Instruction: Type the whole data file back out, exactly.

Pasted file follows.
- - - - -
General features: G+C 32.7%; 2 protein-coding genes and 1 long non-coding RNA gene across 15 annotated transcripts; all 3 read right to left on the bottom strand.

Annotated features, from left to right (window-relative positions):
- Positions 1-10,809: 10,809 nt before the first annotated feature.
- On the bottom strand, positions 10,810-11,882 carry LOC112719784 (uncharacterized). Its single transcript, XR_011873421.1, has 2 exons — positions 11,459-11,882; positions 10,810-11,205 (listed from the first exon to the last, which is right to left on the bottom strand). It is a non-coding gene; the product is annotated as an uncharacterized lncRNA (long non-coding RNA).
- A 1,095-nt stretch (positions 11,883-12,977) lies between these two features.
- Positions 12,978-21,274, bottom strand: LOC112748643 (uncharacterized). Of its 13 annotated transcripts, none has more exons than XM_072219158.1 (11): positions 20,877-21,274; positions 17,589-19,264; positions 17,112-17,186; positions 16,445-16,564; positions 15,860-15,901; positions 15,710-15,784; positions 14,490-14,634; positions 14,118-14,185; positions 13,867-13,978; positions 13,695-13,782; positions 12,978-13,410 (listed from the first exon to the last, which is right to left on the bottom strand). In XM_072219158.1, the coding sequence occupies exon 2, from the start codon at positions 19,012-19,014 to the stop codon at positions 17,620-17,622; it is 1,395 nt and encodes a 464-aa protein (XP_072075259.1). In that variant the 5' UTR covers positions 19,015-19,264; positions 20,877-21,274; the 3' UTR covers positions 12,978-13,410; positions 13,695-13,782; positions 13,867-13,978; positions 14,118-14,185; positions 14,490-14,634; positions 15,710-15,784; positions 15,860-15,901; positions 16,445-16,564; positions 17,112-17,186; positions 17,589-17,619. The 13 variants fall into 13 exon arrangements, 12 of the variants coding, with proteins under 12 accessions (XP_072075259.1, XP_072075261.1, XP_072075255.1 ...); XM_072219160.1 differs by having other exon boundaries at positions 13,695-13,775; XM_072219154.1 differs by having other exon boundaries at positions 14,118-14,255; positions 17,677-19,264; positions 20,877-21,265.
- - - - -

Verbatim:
General features: G+C 32.7%; 2 protein-coding genes and 1 long non-coding RNA gene across 15 annotated transcripts; all 3 read right to left on the bottom strand.

Annotated features, from left to right (window-relative positions):
- Positions 1-10,809: 10,809 nt before the first annotated feature.
- On the bottom strand, positions 10,810-11,882 carry LOC112719784 (uncharacterized). Its single transcript, XR_011873421.1, has 2 exons — positions 11,459-11,882; positions 10,810-11,205 (listed from the first exon to the last, which is right to left on the bottom strand). It is a non-coding gene; the product is annotated as an uncharacterized lncRNA (long non-coding RNA).
- A 1,095-nt stretch (positions 11,883-12,977) lies between these two features.
- Positions 12,978-21,274, bottom strand: LOC112748643 (uncharacterized). Of its 13 annotated transcripts, none has more exons than XM_072219158.1 (11): positions 20,877-21,274; positions 17,589-19,264; positions 17,112-17,186; positions 16,445-16,564; positions 15,860-15,901; positions 15,710-15,784; positions 14,490-14,634; positions 14,118-14,185; positions 13,867-13,978; positions 13,695-13,782; positions 12,978-13,410 (listed from the first exon to the last, which is right to left on the bottom strand). In XM_072219158.1, the coding sequence occupies exon 2, from the start codon at positions 19,012-19,014 to the stop codon at positions 17,620-17,622; it is 1,395 nt and encodes a 464-aa protein (XP_072075259.1). In that variant the 5' UTR covers positions 19,015-19,264; positions 20,877-21,274; the 3' UTR covers positions 12,978-13,410; positions 13,695-13,782; positions 13,867-13,978; positions 14,118-14,185; positions 14,490-14,634; positions 15,710-15,784; positions 15,860-15,901; positions 16,445-16,564; positions 17,112-17,186; positions 17,589-17,619. The 13 variants fall into 13 exon arrangements, 12 of the variants coding, with proteins under 12 accessions (XP_072075259.1, XP_072075261.1, XP_072075255.1 ...); XM_072219160.1 differs by having other exon boundaries at positions 13,695-13,775; XM_072219154.1 differs by having other exon boundaries at positions 14,118-14,255; positions 17,677-19,264; positions 20,877-21,265.